3 International Efforts pre-1960 1872: Swiss propose international commission to protect migratory birds 1900: First formal agreement: Convention for the Preservation of Animals, Birds and Fish in Africa, signed in London by European colonial powers with the intent to protect African game species, especially to limit export of ivory to reduce severe hunting pressure on African elephant 1900: European littoral states sign treaty to regulate transportation of toxic substances on Rhine River 1909: Canada-US Boundary Waters Treaty 1911: North Pacific Fur Seal Commission established by USA, Canada, USSR and Japan to regulate harvest of seals in North Pacific 1918: US-Canada Migratory Bird Treaty Act, designed to protect bird species–esp. waterfowl--that seasonally migrate between the two nations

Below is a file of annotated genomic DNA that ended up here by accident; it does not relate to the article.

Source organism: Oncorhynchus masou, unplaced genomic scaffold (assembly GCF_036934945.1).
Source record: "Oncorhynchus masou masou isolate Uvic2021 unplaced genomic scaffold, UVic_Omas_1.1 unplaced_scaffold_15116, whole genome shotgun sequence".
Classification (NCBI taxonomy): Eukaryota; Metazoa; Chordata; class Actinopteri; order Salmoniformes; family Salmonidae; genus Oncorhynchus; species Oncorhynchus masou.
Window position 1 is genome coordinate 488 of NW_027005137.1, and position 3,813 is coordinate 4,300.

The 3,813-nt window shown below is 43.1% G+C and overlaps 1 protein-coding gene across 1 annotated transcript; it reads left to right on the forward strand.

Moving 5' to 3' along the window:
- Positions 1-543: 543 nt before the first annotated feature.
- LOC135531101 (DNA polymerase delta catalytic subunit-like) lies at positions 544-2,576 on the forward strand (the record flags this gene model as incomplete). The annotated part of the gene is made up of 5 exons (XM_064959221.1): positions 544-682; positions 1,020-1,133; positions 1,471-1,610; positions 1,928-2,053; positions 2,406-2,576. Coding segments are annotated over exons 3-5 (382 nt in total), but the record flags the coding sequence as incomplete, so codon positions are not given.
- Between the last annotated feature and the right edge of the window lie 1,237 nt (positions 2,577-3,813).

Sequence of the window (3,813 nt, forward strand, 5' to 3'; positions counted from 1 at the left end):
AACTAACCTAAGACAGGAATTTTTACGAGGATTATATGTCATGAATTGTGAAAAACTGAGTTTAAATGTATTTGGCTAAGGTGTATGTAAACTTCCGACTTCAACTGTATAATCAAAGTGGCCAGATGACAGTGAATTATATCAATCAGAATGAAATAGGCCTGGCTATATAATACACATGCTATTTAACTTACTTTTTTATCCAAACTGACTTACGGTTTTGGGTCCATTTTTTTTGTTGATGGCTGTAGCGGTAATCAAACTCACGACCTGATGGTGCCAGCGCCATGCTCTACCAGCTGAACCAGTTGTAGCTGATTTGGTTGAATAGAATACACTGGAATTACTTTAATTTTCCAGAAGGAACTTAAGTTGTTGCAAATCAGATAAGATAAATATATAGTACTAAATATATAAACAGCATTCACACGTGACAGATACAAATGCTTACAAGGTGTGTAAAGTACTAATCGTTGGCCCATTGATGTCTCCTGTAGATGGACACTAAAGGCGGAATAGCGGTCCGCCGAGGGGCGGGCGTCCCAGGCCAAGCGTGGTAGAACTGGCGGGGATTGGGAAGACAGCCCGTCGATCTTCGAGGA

4 International Efforts pre-1960 1872: Swiss propose international commission to protect migratory birds 1900: First formal agreement: Convention for the Preservation of Animals, Birds and Fish in Africa, signed in London by European colonial powers with the intent to protect African game species, especially to limit export of ivory to reduce severe hunting pressure on African elephant 1900: European littoral states sign treaty to regulate transportation of toxic substances on Rhine River 1909: Canada-US Boundary Waters Treaty 1911: North Pacific Fur Seal Commission established by USA, Canada, USSR and Japan to regulate harvest of seals in North Pacific 1918: US-Canada Migratory Bird Treaty Act, designed to protect bird species–esp. waterfowl--that seasonally migrate between the two nations